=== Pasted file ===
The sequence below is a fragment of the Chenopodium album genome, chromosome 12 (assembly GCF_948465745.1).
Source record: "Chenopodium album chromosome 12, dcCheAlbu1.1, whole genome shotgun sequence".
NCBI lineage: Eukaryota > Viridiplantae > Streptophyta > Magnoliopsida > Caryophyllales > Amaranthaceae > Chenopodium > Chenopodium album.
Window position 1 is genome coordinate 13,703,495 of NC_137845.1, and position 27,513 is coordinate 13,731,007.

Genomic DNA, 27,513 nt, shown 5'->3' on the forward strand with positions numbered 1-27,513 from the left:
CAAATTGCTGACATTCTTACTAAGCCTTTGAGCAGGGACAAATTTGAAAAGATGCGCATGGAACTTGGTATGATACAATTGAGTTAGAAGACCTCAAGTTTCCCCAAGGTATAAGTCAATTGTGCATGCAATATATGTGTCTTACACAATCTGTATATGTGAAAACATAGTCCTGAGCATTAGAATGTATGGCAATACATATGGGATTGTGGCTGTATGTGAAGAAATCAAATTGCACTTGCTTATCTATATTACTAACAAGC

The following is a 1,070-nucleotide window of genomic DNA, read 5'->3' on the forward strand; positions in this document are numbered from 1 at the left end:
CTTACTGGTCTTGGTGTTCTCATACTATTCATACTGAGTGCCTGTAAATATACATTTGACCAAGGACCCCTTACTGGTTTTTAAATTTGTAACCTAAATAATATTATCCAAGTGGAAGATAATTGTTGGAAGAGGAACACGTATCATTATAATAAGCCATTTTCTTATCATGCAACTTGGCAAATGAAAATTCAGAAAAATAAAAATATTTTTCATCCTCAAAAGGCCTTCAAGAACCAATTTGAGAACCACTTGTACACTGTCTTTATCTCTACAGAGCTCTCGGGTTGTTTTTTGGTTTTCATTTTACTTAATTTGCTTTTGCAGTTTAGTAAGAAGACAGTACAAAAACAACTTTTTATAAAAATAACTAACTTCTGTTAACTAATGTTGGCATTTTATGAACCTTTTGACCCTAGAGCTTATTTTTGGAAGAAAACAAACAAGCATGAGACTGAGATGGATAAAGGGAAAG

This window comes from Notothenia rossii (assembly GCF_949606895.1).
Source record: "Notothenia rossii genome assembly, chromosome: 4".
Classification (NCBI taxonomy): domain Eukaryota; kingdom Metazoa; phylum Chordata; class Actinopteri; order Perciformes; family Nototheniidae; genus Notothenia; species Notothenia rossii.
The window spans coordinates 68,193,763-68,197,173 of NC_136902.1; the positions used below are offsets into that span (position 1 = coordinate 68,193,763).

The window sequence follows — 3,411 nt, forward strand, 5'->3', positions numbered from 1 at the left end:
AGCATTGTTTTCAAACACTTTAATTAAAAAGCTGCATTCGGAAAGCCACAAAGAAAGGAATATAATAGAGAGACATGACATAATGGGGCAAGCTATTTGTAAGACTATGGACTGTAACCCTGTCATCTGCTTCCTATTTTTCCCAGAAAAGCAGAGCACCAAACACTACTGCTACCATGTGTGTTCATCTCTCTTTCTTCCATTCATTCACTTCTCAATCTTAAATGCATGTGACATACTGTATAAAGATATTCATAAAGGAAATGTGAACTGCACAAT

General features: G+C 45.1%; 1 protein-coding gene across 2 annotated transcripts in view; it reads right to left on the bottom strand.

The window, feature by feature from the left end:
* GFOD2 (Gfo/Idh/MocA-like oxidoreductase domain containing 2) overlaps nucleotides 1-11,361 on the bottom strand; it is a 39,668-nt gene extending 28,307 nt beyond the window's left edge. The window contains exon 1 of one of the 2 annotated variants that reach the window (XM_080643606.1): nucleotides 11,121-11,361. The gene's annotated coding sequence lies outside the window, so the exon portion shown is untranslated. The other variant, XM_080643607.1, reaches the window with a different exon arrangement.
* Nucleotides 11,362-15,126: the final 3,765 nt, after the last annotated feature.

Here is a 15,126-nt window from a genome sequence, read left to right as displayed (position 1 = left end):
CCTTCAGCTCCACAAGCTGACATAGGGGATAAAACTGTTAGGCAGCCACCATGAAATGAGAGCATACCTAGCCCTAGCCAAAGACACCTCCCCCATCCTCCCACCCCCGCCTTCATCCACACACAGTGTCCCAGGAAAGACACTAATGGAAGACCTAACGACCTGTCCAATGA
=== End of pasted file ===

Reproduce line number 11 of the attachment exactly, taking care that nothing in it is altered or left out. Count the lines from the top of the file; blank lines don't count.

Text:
Classification (NCBI taxonomy): domain Eukaryota; kingdom Metazoa; phylum Chordata; class Actinopteri; order Perciformes; family Nototheniidae; genus Notothenia; species Notothenia rossii.